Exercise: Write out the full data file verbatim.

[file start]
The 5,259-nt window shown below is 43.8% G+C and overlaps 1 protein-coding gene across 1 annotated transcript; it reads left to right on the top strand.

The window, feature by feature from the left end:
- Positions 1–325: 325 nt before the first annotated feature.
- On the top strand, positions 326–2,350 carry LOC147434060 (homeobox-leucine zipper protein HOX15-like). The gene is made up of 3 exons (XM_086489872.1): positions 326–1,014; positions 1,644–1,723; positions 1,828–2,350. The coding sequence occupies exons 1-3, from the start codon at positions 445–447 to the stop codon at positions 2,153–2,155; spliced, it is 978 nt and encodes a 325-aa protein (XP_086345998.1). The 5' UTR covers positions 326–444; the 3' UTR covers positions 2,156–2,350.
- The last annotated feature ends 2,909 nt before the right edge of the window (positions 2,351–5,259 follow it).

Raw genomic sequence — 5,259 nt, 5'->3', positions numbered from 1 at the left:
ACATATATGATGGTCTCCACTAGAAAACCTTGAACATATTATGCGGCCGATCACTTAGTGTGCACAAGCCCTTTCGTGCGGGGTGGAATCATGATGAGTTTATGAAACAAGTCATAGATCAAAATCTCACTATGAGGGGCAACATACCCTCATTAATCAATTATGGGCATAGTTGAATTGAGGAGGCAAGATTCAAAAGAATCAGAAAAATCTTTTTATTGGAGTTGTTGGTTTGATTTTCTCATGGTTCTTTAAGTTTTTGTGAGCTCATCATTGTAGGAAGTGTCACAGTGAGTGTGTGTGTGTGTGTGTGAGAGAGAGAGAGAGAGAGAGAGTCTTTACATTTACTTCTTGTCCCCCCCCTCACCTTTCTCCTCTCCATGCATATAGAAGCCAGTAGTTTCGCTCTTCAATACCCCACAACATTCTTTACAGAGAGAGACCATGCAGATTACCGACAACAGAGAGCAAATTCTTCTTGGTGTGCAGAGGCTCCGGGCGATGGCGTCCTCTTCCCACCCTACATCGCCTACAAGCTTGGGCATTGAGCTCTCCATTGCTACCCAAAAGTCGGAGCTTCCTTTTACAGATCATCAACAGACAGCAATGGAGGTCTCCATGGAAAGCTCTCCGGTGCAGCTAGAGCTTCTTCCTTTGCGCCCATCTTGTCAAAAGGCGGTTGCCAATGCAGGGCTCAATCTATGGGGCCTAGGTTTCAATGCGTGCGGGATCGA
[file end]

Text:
The 5,259-nt window shown below is 43.8% G+C and overlaps 1 protein-coding gene across 1 annotated transcript; it reads left to right on the top strand.

The window, feature by feature from the left end:
- Positions 1–325: 325 nt before the first annotated feature.
- On the top strand, positions 326–2,350 carry LOC147434060 (homeobox-leucine zipper protein HOX15-like). The gene is made up of 3 exons (XM_086489872.1): positions 326–1,014; positions 1,644–1,723; positions 1,828–2,350. The coding sequence occupies exons 1-3, from the start codon at positions 445–447 to the stop codon at positions 2,153–2,155; spliced, it is 978 nt and encodes a 325-aa protein (XP_086345998.1). The 5' UTR covers positions 326–444; the 3' UTR covers positions 2,156–2,350.
- The last annotated feature ends 2,909 nt before the right edge of the window (positions 2,351–5,259 follow it).

Raw genomic sequence — 5,259 nt, 5'->3', positions numbered from 1 at the left:
ACATATATGATGGTCTCCACTAGAAAACCTTGAACATATTATGCGGCCGATCACTTAGTGTGCACAAGCCCTTTCGTGCGGGGTGGAATCATGATGAGTTTATGAAACAAGTCATAGATCAAAATCTCACTATGAGGGGCAACATACCCTCATTAATCAATTATGGGCATAGTTGAATTGAGGAGGCAAGATTCAAAAGAATCAGAAAAATCTTTTTATTGGAGTTGTTGGTTTGATTTTCTCATGGTTCTTTAAGTTTTTGTGAGCTCATCATTGTAGGAAGTGTCACAGTGAGTGTGTGTGTGTGTGTGTGAGAGAGAGAGAGAGAGAGAGAGTCTTTACATTTACTTCTTGTCCCCCCCCTCACCTTTCTCCTCTCCATGCATATAGAAGCCAGTAGTTTCGCTCTTCAATACCCCACAACATTCTTTACAGAGAGAGACCATGCAGATTACCGACAACAGAGAGCAAATTCTTCTTGGTGTGCAGAGGCTCCGGGCGATGGCGTCCTCTTCCCACCCTACATCGCCTACAAGCTTGGGCATTGAGCTCTCCATTGCTACCCAAAAGTCGGAGCTTCCTTTTACAGATCATCAACAGACAGCAATGGAGGTCTCCATGGAAAGCTCTCCGGTGCAGCTAGAGCTTCTTCCTTTGCGCCCATCTTGTCAAAAGGCGGTTGCCAATGCAGGGCTCAATCTATGGGGCCTAGGTTTCAATGCGTGCGGGATCGA